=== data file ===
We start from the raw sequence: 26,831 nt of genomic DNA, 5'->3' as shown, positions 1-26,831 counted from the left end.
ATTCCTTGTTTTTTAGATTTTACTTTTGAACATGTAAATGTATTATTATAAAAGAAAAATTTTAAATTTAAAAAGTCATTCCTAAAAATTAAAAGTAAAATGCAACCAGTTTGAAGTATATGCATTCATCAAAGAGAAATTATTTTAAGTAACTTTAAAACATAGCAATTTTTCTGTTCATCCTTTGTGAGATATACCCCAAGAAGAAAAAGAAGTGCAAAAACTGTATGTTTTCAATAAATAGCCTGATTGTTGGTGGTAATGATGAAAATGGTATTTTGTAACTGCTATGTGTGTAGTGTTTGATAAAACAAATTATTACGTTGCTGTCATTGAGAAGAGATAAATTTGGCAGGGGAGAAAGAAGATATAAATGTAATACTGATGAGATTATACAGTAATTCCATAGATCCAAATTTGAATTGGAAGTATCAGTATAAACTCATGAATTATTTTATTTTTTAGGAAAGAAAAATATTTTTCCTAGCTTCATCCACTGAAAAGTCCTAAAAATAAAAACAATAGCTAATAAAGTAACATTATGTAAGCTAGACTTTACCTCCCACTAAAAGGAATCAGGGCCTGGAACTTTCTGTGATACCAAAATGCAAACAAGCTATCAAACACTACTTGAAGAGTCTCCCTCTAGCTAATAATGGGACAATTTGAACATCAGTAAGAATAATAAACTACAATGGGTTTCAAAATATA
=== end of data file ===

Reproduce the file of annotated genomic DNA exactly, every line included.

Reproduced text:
We start from the raw sequence: 26,831 nt of genomic DNA, 5'->3' as shown, positions 1-26,831 counted from the left end.
ATTCCTTGTTTTTTAGATTTTACTTTTGAACATGTAAATGTATTATTATAAAAGAAAAATTTTAAATTTAAAAAGTCATTCCTAAAAATTAAAAGTAAAATGCAACCAGTTTGAAGTATATGCATTCATCAAAGAGAAATTATTTTAAGTAACTTTAAAACATAGCAATTTTTCTGTTCATCCTTTGTGAGATATACCCCAAGAAGAAAAAGAAGTGCAAAAACTGTATGTTTTCAATAAATAGCCTGATTGTTGGTGGTAATGATGAAAATGGTATTTTGTAACTGCTATGTGTGTAGTGTTTGATAAAACAAATTATTACGTTGCTGTCATTGAGAAGAGATAAATTTGGCAGGGGAGAAAGAAGATATAAATGTAATACTGATGAGATTATACAGTAATTCCATAGATCCAAATTTGAATTGGAAGTATCAGTATAAACTCATGAATTATTTTATTTTTTAGGAAAGAAAAATATTTTTCCTAGCTTCATCCACTGAAAAGTCCTAAAAATAAAAACAATAGCTAATAAAGTAACATTATGTAAGCTAGACTTTACCTCCCACTAAAAGGAATCAGGGCCTGGAACTTTCTGTGATACCAAAATGCAAACAAGCTATCAAACACTACTTGAAGAGTCTCCCTCTAGCTAATAATGGGACAATTTGAACATCAGTAAGAATAATAAACTACAATGGGTTTCAAAATATA